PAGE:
We use Twitter and social media channels all the time to talk to teachers. And we do love it so.
So we said: @digitalmaverick 140 times yes! Thanks so much for inviting us. We’d be intrigued and excited to attend.
This is brand new type of conference about social media, the tools that are turning our understanding of communication on its head.
The conference was marketed as “Real-Time Internet / State of “NOW”. How could we resist?
Twitter defines itself by limiting what you can say to 140 characters, including all spaces and punctuation.
So I turned up at the O2 arena (never seen it before – what an incredible and space distorting structure!) in my Moby T-shirt. Natch.
@jeffpulver, the organiser and visionary, opened with passionate and fascinating keynote about the way we consume and create media.
@jeffpulver “Listen. Connect. Share. Engage” << love it!
You can see an Open University interview of Jeff here and it’s well worth a watch: http://bit.ly/KX2vx
Then a star turn by @stephenfry who cogitated on the nature of celebrity tweeting, & the power of a million followers.
He called himself a “Twillionaire” The first of lots of Twitter related jargon we were to hear that day.
@stephenfry also exhorted us to remember that Twitter was called Twitter for a reason. It’s about people, not technology.
What followed was stream of expert panels and keynote speakers. I’ll highlight those I personally found interesting.
I particularly enjoyed @JeffreyHayzlett, the CMO for Kodak, who is blending real time comms & crowd sourcing to shape products.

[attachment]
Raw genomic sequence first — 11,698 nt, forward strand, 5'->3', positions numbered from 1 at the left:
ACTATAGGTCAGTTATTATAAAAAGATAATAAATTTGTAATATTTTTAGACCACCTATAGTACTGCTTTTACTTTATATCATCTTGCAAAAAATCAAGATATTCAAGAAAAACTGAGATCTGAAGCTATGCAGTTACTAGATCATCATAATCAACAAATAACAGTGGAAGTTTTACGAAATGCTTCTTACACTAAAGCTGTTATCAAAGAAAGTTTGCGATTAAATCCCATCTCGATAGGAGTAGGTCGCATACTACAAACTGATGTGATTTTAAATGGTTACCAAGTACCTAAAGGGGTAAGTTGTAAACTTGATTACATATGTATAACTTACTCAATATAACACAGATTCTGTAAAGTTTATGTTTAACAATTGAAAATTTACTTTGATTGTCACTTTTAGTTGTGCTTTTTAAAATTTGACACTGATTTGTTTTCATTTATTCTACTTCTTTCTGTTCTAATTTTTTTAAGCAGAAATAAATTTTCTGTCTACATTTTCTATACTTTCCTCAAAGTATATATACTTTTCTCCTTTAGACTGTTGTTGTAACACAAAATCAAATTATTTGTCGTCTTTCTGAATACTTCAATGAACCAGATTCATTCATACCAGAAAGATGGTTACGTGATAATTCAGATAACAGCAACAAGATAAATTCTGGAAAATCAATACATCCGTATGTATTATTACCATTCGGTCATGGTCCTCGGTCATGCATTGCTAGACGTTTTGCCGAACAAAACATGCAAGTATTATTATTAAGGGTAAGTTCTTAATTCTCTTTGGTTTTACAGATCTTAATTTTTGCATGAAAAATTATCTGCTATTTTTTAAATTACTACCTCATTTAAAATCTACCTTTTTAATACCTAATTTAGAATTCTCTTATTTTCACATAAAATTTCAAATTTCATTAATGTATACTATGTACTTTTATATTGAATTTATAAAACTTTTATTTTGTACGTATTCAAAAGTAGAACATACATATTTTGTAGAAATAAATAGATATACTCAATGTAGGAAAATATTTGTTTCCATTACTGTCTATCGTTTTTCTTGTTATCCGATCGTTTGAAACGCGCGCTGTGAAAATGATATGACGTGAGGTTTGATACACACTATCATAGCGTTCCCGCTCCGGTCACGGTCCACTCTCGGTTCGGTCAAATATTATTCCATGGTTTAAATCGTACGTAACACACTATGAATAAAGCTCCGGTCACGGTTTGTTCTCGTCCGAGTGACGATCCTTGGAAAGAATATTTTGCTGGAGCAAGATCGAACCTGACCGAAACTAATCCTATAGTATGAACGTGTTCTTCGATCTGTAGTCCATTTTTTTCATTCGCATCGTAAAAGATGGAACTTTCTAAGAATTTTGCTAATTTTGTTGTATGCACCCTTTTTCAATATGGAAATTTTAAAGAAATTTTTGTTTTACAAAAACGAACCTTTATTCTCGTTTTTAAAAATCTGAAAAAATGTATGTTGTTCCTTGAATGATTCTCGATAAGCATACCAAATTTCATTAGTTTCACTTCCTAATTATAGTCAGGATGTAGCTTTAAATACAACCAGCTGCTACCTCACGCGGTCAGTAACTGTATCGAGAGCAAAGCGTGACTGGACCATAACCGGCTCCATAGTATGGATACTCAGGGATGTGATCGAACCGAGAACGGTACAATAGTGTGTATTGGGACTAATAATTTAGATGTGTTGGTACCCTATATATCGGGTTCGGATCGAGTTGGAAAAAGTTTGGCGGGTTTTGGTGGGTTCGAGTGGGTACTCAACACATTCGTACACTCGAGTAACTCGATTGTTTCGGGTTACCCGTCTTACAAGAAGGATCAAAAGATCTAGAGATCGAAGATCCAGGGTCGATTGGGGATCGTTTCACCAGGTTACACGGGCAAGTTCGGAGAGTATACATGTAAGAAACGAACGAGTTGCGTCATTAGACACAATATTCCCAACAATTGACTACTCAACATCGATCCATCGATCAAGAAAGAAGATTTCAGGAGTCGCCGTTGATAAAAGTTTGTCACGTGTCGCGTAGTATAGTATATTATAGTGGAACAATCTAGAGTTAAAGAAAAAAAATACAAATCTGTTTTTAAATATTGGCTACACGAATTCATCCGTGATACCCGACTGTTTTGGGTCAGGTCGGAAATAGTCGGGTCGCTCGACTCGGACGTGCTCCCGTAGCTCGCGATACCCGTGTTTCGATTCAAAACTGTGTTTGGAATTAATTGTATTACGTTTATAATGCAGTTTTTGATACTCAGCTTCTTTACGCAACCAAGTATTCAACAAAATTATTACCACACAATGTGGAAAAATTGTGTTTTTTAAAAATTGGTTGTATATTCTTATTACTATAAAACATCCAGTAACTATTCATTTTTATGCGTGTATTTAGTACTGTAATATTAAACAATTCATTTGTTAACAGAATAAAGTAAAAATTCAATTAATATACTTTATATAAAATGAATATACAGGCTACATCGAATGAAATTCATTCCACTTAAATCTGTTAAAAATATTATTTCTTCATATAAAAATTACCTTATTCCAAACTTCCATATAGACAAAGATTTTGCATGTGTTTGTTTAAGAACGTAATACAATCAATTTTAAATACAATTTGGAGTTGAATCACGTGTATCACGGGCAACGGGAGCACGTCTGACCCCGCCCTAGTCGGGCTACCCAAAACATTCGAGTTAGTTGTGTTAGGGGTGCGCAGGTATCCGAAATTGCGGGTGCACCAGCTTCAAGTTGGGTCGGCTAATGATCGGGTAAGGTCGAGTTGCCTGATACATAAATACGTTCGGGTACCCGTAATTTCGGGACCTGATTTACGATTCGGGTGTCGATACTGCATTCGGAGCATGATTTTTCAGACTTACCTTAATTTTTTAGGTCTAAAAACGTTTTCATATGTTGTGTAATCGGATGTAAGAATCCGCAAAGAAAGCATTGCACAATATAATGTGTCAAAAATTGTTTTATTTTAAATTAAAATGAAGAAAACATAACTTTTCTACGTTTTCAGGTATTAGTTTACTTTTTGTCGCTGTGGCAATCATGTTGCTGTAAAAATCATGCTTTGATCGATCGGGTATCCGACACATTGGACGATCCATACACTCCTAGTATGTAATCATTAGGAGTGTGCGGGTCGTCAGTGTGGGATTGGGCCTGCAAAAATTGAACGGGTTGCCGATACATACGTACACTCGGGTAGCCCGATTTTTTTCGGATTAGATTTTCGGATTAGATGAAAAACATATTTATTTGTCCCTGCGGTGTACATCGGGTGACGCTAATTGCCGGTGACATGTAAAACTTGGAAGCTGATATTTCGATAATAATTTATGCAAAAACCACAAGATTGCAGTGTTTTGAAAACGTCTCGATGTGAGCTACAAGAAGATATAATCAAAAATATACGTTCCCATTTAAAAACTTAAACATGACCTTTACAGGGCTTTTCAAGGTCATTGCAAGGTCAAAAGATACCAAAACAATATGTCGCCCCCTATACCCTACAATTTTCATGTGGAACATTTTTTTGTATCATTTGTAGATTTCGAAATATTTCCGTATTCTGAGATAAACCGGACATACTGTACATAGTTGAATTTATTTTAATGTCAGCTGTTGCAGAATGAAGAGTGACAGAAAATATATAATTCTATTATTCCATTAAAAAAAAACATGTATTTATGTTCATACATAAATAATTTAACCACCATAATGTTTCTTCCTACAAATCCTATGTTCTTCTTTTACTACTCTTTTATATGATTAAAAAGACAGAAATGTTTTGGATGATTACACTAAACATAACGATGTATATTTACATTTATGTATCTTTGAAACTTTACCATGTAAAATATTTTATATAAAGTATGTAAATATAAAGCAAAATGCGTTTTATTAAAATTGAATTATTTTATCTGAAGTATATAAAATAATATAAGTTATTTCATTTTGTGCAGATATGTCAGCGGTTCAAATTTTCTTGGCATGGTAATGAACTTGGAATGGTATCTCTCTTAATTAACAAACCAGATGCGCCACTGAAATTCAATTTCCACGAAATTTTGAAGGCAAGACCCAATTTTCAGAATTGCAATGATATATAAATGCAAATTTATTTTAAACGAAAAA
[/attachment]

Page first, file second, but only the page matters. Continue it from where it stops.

The Twitter and Small Business panel struck a cord. Small businesses (like us) benefit from the opportunities social media grants us.
Because we can make customers feel *personally* looked after. That’s a struggle for large companies.
The Twitter music panel was also an eye opener, as it had a DJ, musician, digital marketing exec from Warner and a Producer.
They told interesting tales about an industry in flux. They were also, by far, the grooviest panel yet
PS: Follow @mannynorte , the Kiss FM DJ, if you want to know someone who knows Jay Z and Beyonce.
JP Rangaswami (@jobsworth) the Chief Scientist at BT told us how his Twitter following helped him find his daughters missing gerbil.
This is where twitter really works. Not when it’s used as a broadcast tool, but as a participation tool. Please RT!
Josie Fraser (@josiefraser) a Social & Educational Technologist focused on the Re-Tweet (someone “re” tweets your tweet to their network).
RT @BrainPOP_UK Josie Fraser, a Social & Educational Technologist focused on the Re-Tweet (someone “re” tweets your tweet to their network)
The “Police who Tweet” panel was eye opening as it seems that civic bodies are on board with social media and woken up to listening!
The panel I was holding out for was the Education panel. For obvious reasons…
What was apparent was that they had formed (or enhanced) friendships via Twitter. If not, maybe it was just shared joy of teacherhood .
Immediately, as Teachers are trained to do, they involved the audience. It did feel up to this point, that the audience were rather passive observers.
They turned that on its head. @jamesclay – you were particularly disruptive and it was a pleasure to see
The main issue was “How can tools like twitter be used in learning?”.
It seemed the challenge wasn’t teaching the tool, but teaching the behaviours; how to gain from digital social comms, safely & wisely.
So was attending #140conf worth it?
Downsides: No Twitterfall (http://bit.ly/Wghue), no wifi & slightly passive nature of the event.
Upsides: The ideas and passion were clear. There was also lots of intelligent and exciting debate. An important event.
Social media is the future. Whether we like or not. The door has been opened to freedom of expression, global community and real time media.